Digital Masterclass: “Athletes Are Drivers Of Engagement”

By Community | June 27, 2019

The central role of athletes in creating fan engagement was a recurring topic at the iSportconnect Digital Masterclass in London yesterday during a day jam-packed with insights from experts from both sides of the Atlantic. This overview on iSportconnect TV gives a sense of the buzz.

Here are some of the stimulating points made in the discussions.

Panel 1: Content, Data & Innovation

  • Jodain Massad, Executive Producer, Fighting Irish Media, Notre Dame Athletics
  • Johary Rafidison, Digital Content Insights, beIN Media Group
  • Xavier Diquet, General Manager – Content & Brand Engagement, Nissan Europe

The moderator was Joe Kyle, Marketing Director of digital marketing agency Goodform.

  • “The most interesting social media metric is retweets rather than likes. Retweets mean people want to align their own personal ‘brands’ with you.”
  • “The young audience is done with fake. They demand authenticity.”
  • “Athletes should be content collaborators.”
  • “The biggest challenge is making the link between the physical and digital experiences.”
  • “Intuition are common sense are not enough when you play in the digital world. You must depend on the analytics.”
  • “Social listening is crucial.”
  • “The single most important of a brand is trust.”
  • “Digital is ideal for bringing young people to your brand even before they become your customers. You take them on a journey to becoming customers.”
  • “Our most important KPI is time.”
  • “It’s challenging to compete with publishers who produce content without spending money on rights.”

Panel 2: Digital Media & Technology

  • Richard Berry, Commercial Director, Williams Racing
  • Taylor Riese, Managing Director EMEA and India, Verizon Digital Media Services
  • Anand Narayanan, Head of Digital Marketing and Innovations, Panasonic UK
  • Marcus Parnwell, SVP Future Market Expansion & Planning, DAZN

The moderator was Mark Bishop, Head of Marketing EMEA & APAC of digital payment solutions leader Vindicia.

  • “The OTT market is a creation of technology. Broadcasters used to own the delivery platforms. Now they don’t.”
  • “OTT barriers to entry are low. In Brazil, we launched in a new market by promoting through YouTube and subs for OTT took off.”
  • “For content, we have a cost-per-minute KPI.”
  • “OTT should be about doing what broadcasters are unable to do.”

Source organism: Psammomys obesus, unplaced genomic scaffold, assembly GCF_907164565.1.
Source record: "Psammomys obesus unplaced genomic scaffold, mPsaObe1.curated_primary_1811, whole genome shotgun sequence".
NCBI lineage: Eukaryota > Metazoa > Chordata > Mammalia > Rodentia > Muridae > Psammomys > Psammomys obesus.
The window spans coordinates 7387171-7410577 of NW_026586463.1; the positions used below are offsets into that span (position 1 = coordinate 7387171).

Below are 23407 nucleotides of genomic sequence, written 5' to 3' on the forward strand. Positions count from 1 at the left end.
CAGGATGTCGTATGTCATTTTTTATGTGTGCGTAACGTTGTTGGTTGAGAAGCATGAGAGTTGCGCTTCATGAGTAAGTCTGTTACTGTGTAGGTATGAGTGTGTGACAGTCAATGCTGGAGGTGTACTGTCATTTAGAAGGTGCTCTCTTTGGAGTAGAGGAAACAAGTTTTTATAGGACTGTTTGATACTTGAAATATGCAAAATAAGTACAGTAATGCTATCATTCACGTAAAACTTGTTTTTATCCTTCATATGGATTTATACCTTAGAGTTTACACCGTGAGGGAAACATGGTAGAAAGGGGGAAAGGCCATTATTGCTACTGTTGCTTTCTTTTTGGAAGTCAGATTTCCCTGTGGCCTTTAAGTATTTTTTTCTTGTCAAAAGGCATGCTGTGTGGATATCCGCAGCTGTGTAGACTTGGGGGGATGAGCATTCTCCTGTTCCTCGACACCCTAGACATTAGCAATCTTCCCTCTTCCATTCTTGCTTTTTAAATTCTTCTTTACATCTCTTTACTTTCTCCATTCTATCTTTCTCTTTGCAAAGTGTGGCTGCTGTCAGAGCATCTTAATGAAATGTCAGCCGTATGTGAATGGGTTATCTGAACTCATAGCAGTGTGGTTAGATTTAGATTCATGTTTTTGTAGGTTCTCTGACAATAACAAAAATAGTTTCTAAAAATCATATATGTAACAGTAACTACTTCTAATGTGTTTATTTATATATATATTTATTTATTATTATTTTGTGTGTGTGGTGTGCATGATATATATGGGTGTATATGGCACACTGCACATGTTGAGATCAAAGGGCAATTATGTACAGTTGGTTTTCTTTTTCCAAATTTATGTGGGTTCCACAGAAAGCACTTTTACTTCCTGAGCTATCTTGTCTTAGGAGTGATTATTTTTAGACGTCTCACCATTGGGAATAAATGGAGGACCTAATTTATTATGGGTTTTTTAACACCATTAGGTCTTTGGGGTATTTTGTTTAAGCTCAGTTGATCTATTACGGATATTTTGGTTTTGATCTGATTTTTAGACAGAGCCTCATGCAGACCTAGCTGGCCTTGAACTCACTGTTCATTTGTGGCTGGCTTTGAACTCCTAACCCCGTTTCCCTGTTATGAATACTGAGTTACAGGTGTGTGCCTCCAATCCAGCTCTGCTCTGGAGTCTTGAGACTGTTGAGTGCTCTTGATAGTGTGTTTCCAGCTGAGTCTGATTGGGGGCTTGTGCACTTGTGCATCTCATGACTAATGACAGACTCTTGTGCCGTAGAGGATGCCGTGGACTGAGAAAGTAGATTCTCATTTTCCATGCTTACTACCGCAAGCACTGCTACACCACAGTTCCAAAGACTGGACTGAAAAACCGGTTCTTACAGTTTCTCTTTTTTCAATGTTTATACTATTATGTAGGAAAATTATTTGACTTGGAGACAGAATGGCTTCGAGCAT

• “Some social media integrations with partners work, others don’t.”
  • “Digital latency is getting lower. But broadcasters will always be a bit faster.”
  • “Unscripted up-close content with legends can work best. Show Rio Ferdinand reacting to a real game and the authenticity shines through.”
  • “For a brand, the moments between the games are more important. When there’s a game, the engagement is on the game, not a brand.”

Panel 3: Is Digital The New Sphere for Athletes to Win the Battle of Ideas & Opinions?

  • Callum Skinner,Olympic Champion, Lead Athlete for Global Athlete, and Sports Governance Reform Campaigner
  • Daniel Smith, Director of Communications and Digital, World Sailing
  • Rob Woodhouse, General Manager Talent – UK, TLA Worldwide
  • Steve Wilson, Communications Adviser / Writer

The panel was moderated by Ben Nichols, CEO of Ben Nichols Communications, who also acted as emcee for the day.

  • “Athletes have audiences that are more engaged and more powerful than many organisations.”
  • “We use the athletes’ channels to amplify our organisation’s communication.”
  • “The most effective way for athletes to use social media is by being themselves.”
  • “What makes a good campaign is the athlete believing in it.”
  • “In five years, we will probably see more collaboration between federations, athletes and commercial players.”
  • “Thanks to social media, athletes are now in a position to control the conversation.”

Panel 4: International Expansion for Brands – Using Digital to Engage Fans in New Territories

  • Adam Field, Head of Global Fan Engagement, Chelsea FC
  • Robert Alberino, Vice President & Executive Producer, San Francisco 49ers
  • Alejandro Daroca, Communication & Translation, Real Betis Balompié

The moderator was Ben Barker, Commercial Director of digital engagement technology specialists Monterosa, who before the panel gave a fascinating presentation on his company’s interactive solutions. He pointed out that fans have always relied on media companies for content. Now rights owners and sports bodies can (and should) create their own content “to keep the fans in their own environment.”

Comments and observations made by the panellists included:

  • “Think like a fan. Thank about the story you want to tell and how they want to hear it.”
  • “Do not be afraid to fail. You have to fail to succeed.”
  • “We have now launched in India because we have succeeded in gaining traction in China. If we hadn’t made progress in China, our focus would have remained entirely on making progress there.”
  • “You can never switch off in China. Even for a day.”
  • “Nine times out of ten with our content, we just try something. If it doesn’t work, we move on.”
  • “One size does not work in the international market. That goes especially for the U.S.”
  • “Engaging with the popular culture in a market is a good way for a sports property to grow.”
  • “In the Mexican digital market, memes are very popular.”
  • “We tend to experiment in overseas markets. If we try something new at home that doesn’t work, the fans might riot.”
  • “Sports have the advantage of huge archives of video to draw upon in creating digital content.”

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